Oh, My Papa

cigarOh my papa, to me he was so wonderful

Oh my papa, to me he was so good

Gone are the days when he would hold me on his knee

And with a smile, he’d turn my tears to laughter


Oh My Papa, was a popular song when I was growing up. I used to sing it and wonder if people really had such a relationship with their father. 

One afternoon I brushed against a photo album while cleaning my office, and watched it tumble to the floor. I bent to pick it up. I was in a hurry, and having to retrieve it heightened my impatient haste. The album had fallen open to a picture of my father in his hospital bed. The sight of him froze my attention. He looked straight at me, as if trying to tell me something, as if there was something left unsaid. I looked closer. There he was peering back at me, this proud angry man dressed in one of those awful cotton hospital dresses, his eyes pleading, and reaching out.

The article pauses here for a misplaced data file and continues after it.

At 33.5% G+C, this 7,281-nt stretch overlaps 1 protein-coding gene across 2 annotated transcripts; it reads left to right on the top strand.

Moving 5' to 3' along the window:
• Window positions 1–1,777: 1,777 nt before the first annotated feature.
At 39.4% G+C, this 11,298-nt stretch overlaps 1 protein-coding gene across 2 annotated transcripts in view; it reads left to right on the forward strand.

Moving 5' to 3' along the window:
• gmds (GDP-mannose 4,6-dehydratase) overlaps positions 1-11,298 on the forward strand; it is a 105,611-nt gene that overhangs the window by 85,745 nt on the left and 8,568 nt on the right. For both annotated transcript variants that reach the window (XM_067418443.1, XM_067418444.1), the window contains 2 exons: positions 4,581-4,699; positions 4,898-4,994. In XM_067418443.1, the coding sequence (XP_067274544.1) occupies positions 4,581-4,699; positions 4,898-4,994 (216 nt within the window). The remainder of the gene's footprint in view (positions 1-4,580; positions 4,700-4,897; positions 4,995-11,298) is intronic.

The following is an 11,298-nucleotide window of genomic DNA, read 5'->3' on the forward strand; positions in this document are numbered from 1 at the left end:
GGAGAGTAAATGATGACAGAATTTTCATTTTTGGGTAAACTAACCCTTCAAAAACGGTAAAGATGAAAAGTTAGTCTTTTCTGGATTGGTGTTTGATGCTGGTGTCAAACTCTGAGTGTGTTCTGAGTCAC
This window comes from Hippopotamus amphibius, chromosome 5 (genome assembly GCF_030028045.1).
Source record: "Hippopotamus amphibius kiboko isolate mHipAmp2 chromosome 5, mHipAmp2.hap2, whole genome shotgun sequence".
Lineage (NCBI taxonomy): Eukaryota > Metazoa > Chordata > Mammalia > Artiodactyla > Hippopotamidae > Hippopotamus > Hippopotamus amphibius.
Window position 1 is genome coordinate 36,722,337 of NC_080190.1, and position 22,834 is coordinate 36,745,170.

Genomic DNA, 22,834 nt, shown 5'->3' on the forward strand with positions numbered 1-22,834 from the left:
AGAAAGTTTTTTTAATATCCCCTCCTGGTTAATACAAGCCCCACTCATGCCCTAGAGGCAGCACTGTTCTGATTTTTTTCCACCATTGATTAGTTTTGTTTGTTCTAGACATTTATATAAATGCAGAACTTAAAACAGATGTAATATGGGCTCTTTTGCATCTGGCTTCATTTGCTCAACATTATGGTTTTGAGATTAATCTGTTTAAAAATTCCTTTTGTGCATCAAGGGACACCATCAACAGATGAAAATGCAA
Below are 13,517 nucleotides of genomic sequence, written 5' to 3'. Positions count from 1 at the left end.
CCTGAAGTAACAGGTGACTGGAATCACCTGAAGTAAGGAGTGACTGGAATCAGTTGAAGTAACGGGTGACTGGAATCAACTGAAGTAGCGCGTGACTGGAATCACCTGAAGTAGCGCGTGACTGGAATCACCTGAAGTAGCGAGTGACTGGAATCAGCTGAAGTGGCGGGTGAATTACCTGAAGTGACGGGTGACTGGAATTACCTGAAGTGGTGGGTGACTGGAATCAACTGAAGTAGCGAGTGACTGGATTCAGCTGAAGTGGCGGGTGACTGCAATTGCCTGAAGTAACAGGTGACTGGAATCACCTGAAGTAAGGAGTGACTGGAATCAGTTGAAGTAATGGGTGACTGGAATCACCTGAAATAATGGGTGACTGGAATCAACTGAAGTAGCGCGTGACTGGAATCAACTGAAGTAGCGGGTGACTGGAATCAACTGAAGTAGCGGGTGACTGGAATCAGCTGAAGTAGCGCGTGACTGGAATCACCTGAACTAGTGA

His eyes always told the truth, unlike his words.

He looked like a drowning man who had realized for the first time that no one could save him, that no one could make a difference, not now or ever again. My heart went out to him. I picked up the photo album and held it in my arms, pressing it against my heart, the way I longed to reach out and cradle his soul, the way I longed to release the bottomless unspoken pain that called to me from his broken life. I wanted to bury my feelings for him with his body, but it was not that easy.

I sat there for, I don’t know how long, embracing his spirit. There was nothing in the world but the two of us, and then I closed the cover and put it away. God, how I hated him and how I loved him so.